President Donald Trump’s 2020 budget plan recently came under scrutiny as the financial woes of the public become more real for those in the middle and lower income brackets. Senate Budget Committee Chairman Mike Enzi (R-WY) highlighted the importance of taking note of the U.S. debts and deficits, as the brunt will be borne by those who can hardly afford the added burden. For Enzi, the poor and middle classes have to carry higher income groups through the tumult, a move referred to as a Reversed Robin Hood. According to Enzi, they’re in a credit card Congress, which is reflected in the way the American consumer responds to pressure as well: more debt. For the consumer, it’s critical to take their finances into their own hands to ensure that the pressure from a government level doesn’t cause a crippling financial effect.
Government at the Heart of the Tumult
Government shutdown illustrates just one of the ways the public have had to make ends meet without relying on the government to pull them through.
Those who have relied on government before to get through their financial woes have had to deal with the repercussions. Government shutdown illustrates just one of the ways the public have had to make ends meet without relying on the government to pull them through. While banks and other financial institutions made special arrangements on behalf of their clients, this still came at a cost, and the after-effects will be felt well into the future. While the blame game is still being played, those affected by this callous decision still need to deal with their daily responsibilities. For government employees, the need for emergency savings and accessible credit has become abundantly clear.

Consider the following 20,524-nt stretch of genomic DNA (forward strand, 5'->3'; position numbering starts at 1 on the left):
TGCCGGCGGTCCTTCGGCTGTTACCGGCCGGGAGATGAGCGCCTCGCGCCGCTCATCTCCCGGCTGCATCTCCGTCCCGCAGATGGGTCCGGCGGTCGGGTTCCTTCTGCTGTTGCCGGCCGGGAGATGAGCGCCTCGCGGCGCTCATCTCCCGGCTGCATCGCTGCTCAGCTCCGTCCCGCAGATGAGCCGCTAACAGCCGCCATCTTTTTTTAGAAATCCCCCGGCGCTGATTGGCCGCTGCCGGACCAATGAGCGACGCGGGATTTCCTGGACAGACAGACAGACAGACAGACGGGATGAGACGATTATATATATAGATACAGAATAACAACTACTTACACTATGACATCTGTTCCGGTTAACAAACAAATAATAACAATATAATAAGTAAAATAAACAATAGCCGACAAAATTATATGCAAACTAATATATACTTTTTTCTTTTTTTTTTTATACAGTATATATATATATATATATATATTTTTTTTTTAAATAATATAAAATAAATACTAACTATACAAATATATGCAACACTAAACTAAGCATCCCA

Use the Government Products for Relief
Building up savings to withstand financial storms is not always an easy thing to do, especially when the proceeds of interest is heavily taxed. For those looking to build up wealth, there are a number of initiatives to help them along their journey, whether they’re looking for long-term or short-term options. IRAs, 529 plans, and even education plans provide some tax relief, as long as the conditions of the product are met.
A Possible Slow-Down in Household Debt?
Whether it’s fear of the future amidst fierce political tension as deficits are discussed or merely a more frugal approach to the future, U.S. household debt experienced a slowdown in 2018 with growth recorded at 3%, compared to the previous year’s 4.5%. For households, getting out of debt is possibly one of the biggest financial concerns. Student loans and credit cards seem to be the biggest culprits of unsecured debt.
While government debt is a concern, households can take the initiative to prepare themselves for the repercussions by keeping their own finances in check and utilizing relief where it is available.